“That’s what we need!” Laurie exclaimed. “Exactly!”


  “Do you have anyone in mind?”


  She shook her head. “I don’t even know where to start.” She shrugged. “Social media?”


  “I don’t do social media,” he grumbled.


  “I’ve got a Twitter account … I think the last time I logged in was 2016. Meadowlark has a YouTube channel, and Mom was on Facebook for a little while.”


  “Don’t you chat with your friends from school?”


  “At school, yeah. But since we’ve graduated …” She shrugged again. “The boys wanted into my pants, and the girls were catty and cruel. I didn’t bother making serious attachments because I wanted to play music, and I wanted to be something better than what ninety-five percent of them will end up choosing for themselves—a meaningless, shallow life, nothing that you can call yours, truly yours. In five years, ten tops, most if not all of them are going to walk the aisle and start pushing out the puppies. They are going to safely ensconce themselves in suburbia, where they will patiently wait for death. I want much more. I always have.”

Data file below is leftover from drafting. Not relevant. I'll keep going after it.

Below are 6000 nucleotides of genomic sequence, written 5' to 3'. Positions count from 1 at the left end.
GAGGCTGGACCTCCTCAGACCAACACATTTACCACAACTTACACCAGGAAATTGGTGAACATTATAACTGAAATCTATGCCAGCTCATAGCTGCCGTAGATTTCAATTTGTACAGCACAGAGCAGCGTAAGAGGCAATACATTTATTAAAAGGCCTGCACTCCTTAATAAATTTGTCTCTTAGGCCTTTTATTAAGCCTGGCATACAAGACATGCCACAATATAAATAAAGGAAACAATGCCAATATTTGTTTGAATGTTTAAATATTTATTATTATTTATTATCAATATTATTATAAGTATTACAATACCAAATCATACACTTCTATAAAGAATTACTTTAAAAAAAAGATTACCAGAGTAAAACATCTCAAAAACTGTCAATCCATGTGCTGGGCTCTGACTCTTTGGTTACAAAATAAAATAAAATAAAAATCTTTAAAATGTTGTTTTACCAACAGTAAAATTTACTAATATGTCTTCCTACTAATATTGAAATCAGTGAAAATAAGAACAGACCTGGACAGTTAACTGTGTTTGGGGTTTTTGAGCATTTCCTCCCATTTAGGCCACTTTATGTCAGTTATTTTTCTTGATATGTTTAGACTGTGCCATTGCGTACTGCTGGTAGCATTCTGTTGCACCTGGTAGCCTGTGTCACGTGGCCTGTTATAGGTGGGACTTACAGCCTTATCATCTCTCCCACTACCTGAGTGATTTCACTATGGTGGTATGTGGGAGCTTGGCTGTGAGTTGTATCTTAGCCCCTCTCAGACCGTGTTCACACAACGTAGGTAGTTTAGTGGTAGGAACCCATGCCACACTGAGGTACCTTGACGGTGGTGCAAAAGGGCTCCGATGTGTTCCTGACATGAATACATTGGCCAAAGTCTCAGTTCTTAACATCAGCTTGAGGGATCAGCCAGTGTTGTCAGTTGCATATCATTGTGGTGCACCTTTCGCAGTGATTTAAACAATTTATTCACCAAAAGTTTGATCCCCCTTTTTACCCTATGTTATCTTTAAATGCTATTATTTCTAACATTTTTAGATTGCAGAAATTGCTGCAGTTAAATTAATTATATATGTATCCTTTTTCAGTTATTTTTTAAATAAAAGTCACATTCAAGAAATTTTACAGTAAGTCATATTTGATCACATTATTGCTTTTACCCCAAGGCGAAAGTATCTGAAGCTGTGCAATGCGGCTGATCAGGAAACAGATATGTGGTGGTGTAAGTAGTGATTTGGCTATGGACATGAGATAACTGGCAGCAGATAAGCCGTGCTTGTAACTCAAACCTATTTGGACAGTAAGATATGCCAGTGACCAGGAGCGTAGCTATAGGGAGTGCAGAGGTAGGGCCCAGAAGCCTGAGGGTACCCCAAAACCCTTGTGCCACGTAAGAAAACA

“It’s weird,” he remarked, “I don’t even know your friends from school.”


  “Truthfully, Knox, I’ve always seen you as my best friend. The girls I gave something of a crap about—Charlene, Kaitlin, Dorie—I mean, they’re great, we’ll talk a few times this summer, get together in September or something … and then they’ll be gone too. I just …”


  He reached for her hand. “Hey. You’re the real deal. You’re a true rebel. And that’s just something most people can’t handle. My feeling on that is simple: fuck ‘em.”


  She gave a slow and considered nod after a time. “Yeah. Fuck ‘em.”







She and Knox had parked at the hospital for their daily visit. Mom was improving daily; in another week or so they were going to bring her out of her coma. She had already undergone three surgeries; the doctor told them just yesterday that “she should be dead. But she’s a real fighter. That’s good, because her recovery is going to be challenging.”


  Laurie was thinking of that when she saw a familiar car pull into one of the last remaining parking spots two rows ahead and to the left.